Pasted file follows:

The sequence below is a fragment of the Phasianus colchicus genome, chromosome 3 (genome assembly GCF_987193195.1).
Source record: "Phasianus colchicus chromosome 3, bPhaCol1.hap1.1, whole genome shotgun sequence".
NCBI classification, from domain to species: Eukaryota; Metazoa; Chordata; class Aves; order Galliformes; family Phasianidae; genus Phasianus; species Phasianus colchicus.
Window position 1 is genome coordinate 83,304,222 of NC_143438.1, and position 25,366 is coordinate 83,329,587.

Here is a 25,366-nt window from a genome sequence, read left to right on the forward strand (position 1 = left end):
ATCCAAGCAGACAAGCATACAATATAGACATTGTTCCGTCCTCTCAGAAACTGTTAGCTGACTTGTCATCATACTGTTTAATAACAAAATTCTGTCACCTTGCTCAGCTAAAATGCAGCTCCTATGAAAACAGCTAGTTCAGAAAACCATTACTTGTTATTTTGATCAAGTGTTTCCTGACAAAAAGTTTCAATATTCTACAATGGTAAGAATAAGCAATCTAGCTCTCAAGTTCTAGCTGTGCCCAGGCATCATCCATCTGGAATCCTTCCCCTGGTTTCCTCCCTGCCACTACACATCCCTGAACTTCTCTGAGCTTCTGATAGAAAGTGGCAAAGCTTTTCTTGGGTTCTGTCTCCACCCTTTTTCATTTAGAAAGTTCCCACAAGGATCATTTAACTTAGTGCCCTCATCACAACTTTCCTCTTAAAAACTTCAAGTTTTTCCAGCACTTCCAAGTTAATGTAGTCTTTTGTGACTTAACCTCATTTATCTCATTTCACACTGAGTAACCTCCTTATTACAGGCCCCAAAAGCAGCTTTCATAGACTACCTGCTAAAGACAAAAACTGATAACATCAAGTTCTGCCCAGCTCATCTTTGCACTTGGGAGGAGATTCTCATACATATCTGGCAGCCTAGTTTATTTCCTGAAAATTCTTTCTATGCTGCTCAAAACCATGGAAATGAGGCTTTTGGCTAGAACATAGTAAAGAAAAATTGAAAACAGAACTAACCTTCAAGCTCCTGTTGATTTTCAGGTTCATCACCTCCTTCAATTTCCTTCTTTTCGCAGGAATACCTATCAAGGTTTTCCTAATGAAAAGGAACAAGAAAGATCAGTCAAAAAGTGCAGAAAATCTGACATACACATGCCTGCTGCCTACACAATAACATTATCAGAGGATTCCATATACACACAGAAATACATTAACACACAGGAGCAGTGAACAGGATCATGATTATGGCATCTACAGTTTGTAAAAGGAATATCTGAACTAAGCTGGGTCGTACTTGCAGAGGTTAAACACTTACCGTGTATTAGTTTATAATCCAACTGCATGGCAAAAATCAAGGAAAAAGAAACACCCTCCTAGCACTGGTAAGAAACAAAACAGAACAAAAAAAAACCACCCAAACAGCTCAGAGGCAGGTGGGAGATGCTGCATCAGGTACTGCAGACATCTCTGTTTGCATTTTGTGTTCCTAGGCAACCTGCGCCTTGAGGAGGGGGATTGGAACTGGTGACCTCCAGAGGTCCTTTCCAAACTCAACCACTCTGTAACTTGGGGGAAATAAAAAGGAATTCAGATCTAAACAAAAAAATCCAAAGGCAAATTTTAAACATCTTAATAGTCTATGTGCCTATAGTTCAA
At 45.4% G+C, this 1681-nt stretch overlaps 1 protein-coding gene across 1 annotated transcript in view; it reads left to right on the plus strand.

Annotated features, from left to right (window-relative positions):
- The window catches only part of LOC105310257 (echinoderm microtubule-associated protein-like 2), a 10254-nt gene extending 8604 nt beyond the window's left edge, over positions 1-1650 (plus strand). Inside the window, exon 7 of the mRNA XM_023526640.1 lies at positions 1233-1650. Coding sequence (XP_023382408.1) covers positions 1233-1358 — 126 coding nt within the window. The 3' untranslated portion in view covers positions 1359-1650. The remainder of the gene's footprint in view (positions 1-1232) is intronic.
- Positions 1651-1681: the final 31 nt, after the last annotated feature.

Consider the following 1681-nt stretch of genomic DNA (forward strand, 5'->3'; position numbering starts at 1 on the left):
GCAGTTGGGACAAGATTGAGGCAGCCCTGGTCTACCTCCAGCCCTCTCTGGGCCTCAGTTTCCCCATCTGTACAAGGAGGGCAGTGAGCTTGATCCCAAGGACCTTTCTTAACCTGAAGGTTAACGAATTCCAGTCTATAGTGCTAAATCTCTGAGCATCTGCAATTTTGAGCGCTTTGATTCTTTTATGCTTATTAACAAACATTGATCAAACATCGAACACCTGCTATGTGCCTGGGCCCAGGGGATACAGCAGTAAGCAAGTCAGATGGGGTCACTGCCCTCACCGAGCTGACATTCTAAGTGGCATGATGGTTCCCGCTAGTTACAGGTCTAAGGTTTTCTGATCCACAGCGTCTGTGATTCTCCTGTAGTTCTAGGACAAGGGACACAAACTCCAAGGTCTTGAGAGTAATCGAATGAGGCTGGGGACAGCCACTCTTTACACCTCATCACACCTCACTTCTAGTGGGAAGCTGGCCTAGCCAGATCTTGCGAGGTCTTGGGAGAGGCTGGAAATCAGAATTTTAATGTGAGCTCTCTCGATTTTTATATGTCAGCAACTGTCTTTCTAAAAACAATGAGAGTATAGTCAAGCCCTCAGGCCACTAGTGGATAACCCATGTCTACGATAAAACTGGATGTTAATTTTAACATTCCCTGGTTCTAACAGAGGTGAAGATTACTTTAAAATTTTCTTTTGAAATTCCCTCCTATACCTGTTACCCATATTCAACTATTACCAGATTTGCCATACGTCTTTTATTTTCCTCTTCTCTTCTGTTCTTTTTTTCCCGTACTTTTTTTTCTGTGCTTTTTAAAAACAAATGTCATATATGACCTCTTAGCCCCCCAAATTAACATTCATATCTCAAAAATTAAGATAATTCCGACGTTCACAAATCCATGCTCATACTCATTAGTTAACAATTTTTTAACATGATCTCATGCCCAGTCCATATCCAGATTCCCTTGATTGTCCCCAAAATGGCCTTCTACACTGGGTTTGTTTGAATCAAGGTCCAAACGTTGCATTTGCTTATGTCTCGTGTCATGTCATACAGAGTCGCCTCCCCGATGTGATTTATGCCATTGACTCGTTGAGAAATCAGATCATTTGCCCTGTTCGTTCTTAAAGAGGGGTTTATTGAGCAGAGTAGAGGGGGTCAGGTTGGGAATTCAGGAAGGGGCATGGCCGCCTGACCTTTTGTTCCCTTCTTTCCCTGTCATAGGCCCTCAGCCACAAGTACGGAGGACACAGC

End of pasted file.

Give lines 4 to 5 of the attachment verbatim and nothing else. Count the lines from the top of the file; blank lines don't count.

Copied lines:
Window position 1 is genome coordinate 83,304,222 of NC_143438.1, and position 25,366 is coordinate 83,329,587.

Here is a 25,366-nt window from a genome sequence, read left to right on the forward strand (position 1 = left end):